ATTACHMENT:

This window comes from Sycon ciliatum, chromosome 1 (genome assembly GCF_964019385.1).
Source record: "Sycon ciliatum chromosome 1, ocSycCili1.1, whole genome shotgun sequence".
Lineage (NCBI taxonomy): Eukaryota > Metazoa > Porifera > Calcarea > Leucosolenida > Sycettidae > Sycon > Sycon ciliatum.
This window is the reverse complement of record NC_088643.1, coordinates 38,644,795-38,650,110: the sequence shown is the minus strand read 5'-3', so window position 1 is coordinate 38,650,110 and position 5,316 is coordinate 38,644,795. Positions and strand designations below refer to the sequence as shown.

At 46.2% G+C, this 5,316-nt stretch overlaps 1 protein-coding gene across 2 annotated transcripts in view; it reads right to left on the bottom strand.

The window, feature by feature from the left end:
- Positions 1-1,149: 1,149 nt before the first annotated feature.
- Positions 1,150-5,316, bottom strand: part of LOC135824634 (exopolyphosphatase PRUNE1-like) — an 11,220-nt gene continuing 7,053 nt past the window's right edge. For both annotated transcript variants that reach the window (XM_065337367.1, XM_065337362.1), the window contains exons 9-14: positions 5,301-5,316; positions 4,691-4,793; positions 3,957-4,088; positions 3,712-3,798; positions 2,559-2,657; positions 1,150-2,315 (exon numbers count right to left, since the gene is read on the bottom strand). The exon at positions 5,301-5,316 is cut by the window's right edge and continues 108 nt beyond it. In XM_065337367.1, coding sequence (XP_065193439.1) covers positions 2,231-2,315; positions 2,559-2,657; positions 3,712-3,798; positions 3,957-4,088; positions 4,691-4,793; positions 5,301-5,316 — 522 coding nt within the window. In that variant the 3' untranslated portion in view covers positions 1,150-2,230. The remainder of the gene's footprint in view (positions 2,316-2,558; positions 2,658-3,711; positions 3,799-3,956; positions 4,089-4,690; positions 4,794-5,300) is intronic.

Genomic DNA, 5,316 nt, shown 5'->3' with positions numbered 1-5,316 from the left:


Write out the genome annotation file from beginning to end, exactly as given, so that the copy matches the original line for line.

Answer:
This window comes from Sycon ciliatum, chromosome 1 (genome assembly GCF_964019385.1).
Source record: "Sycon ciliatum chromosome 1, ocSycCili1.1, whole genome shotgun sequence".
Lineage (NCBI taxonomy): Eukaryota > Metazoa > Porifera > Calcarea > Leucosolenida > Sycettidae > Sycon > Sycon ciliatum.
This window is the reverse complement of record NC_088643.1, coordinates 38,644,795-38,650,110: the sequence shown is the minus strand read 5'-3', so window position 1 is coordinate 38,650,110 and position 5,316 is coordinate 38,644,795. Positions and strand designations below refer to the sequence as shown.

At 46.2% G+C, this 5,316-nt stretch overlaps 1 protein-coding gene across 2 annotated transcripts in view; it reads right to left on the bottom strand.

The window, feature by feature from the left end:
- Positions 1-1,149: 1,149 nt before the first annotated feature.
- Positions 1,150-5,316, bottom strand: part of LOC135824634 (exopolyphosphatase PRUNE1-like) — an 11,220-nt gene continuing 7,053 nt past the window's right edge. For both annotated transcript variants that reach the window (XM_065337367.1, XM_065337362.1), the window contains exons 9-14: positions 5,301-5,316; positions 4,691-4,793; positions 3,957-4,088; positions 3,712-3,798; positions 2,559-2,657; positions 1,150-2,315 (exon numbers count right to left, since the gene is read on the bottom strand). The exon at positions 5,301-5,316 is cut by the window's right edge and continues 108 nt beyond it. In XM_065337367.1, coding sequence (XP_065193439.1) covers positions 2,231-2,315; positions 2,559-2,657; positions 3,712-3,798; positions 3,957-4,088; positions 4,691-4,793; positions 5,301-5,316 — 522 coding nt within the window. In that variant the 3' untranslated portion in view covers positions 1,150-2,230. The remainder of the gene's footprint in view (positions 2,316-2,558; positions 2,658-3,711; positions 3,799-3,956; positions 4,089-4,690; positions 4,794-5,300) is intronic.

Genomic DNA, 5,316 nt, shown 5'->3' with positions numbered 1-5,316 from the left: